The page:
All things considered, I feel about as certain as I can be that my chubby hubby is mine entirely. I can’t imagine anything or anyone breaking us apart, and I certainly can’t imagine life without my man Godfrey.
Read more about Faye and Godfrey in Secrets & Sins, out now! Kindle owners can get it at Amazon or at Bettye’s eStore. Readers needing EPUB formats for Nooks, Sonys, or other eReaders, or who need PDF formats can get theirs from Bettye’s eStore, where no registration is required and where eBooks always cost $1 less than at other eTailers.
Also, the prequel to Secrets & Sins is a free download! Sinner Man:A Short Prequel is available for download at Amazon, Barnes & Noble, Smashwords, and the Bunderful Books website.
Bettye Griffin writes novels about romance in the real world. Her first novel, At Long Last Love, was published in 1998. Bettye expanded to women’s fiction with the publication of The People Next Door in 2005. In 2009, while still writing for a traditional publisher, Bettye launched Bunderful Books and eventually became an independent writer and publisher. In this capacity she publishes both new and backlist titles, including Something Real (2012) and Where There’s Smoke (2013). A native of Yonkers, New York, Bettye now lives, writes, and eats cheese from her home in Southeast Wisconsin. Secrets & Sins is her 24th novel and her first independently published women’s fiction.
Author website: www.bettyegriffin.com
Publisher website: www.bunderfulbooks.com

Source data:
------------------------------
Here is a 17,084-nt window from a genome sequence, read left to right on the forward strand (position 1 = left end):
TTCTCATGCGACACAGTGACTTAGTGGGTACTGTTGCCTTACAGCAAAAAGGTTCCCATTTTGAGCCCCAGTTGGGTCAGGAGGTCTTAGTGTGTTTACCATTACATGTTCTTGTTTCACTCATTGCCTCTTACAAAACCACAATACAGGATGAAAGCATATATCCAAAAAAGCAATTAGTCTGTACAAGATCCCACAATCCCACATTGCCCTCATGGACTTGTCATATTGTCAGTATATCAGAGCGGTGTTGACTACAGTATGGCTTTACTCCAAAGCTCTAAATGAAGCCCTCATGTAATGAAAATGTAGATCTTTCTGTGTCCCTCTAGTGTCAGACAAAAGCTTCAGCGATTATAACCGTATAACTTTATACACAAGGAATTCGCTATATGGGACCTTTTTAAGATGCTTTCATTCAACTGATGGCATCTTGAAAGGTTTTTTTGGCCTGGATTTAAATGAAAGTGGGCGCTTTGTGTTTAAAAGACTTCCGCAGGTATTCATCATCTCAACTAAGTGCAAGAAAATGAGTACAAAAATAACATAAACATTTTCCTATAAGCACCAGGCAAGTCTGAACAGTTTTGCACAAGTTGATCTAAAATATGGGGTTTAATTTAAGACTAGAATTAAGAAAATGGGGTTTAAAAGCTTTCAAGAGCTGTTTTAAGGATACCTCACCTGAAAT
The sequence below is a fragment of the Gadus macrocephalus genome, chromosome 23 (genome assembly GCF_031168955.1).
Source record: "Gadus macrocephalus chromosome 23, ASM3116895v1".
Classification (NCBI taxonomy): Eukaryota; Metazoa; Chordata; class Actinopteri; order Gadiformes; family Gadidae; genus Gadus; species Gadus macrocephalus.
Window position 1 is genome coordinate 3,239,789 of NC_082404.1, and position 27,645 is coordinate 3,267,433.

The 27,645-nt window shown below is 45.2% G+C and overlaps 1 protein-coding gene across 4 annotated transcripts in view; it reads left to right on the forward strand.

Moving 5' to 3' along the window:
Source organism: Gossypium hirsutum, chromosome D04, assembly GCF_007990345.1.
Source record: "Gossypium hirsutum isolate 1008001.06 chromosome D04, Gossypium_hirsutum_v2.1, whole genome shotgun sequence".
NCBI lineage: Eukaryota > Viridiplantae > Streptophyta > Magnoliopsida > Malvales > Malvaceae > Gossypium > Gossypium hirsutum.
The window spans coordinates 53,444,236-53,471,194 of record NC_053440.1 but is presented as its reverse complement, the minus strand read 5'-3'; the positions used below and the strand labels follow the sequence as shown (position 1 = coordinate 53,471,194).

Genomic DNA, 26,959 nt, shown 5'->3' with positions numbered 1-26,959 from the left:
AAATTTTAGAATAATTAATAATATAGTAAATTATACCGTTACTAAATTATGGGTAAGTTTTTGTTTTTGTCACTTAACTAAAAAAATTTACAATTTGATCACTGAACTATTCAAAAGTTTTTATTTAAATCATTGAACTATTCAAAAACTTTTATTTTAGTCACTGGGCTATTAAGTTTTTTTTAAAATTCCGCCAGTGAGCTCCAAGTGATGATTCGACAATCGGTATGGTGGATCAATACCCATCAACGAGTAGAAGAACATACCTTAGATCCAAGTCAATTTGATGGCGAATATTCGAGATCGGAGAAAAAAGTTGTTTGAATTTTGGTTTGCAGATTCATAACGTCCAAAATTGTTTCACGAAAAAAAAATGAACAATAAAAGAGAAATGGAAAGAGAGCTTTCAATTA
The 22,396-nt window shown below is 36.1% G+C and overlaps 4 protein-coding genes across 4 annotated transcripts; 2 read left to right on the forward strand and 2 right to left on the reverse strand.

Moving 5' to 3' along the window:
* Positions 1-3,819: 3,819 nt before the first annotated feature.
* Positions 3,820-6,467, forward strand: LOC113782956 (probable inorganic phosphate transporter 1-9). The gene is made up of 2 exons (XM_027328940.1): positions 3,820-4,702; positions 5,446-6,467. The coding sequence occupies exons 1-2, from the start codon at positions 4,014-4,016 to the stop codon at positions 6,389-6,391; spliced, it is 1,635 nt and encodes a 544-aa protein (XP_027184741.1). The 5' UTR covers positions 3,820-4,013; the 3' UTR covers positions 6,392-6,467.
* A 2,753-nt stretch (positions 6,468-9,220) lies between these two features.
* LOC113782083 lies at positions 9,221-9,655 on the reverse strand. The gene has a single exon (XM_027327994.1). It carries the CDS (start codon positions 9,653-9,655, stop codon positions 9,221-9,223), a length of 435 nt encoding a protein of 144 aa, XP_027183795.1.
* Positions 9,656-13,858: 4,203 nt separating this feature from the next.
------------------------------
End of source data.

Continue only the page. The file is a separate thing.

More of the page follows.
eBook only, published January 3, 2014.
This is contemporary women's fiction and does contain sex.
From the Author: Secrets & Sins contains several plot twists that I hope will come as a surprise to readers. I love getting reviews, but if you choose to write one, PLEASE be considerate of other readers who haven't read the book yet by not divulging these twists in the plot. Thank you so much! -- B.
In this sweeping, 115K-word novel, Bettye Griffin introduces readers to the Cheeks family of Zion, Illinois: Eldest daughter Faye, whose placid, orderly life is about to be disrupted in a way she never could have imagined...middle child and only son Scott, who brings new meaning to the phrase 'midlife crisis'...and youngest daughter Robin, who is divorced from but not exactly rid of her former spouse.
At the center of the story is their mother, Julia Scott Cheeks, who along with her devoted husband Melvin, has tried to keep two scandalous family secrets hidden and has been successful for 55 years...but when Robin mentions the name of the former classmate she has a romantic interest in, Julia fears that the events she has tried so hard and for so long to keep her children from knowing are in danger of being exposed...
Buy Now @ Amazon
Genre - Women's Fiction, Family Saga
Rating – R
More details about the author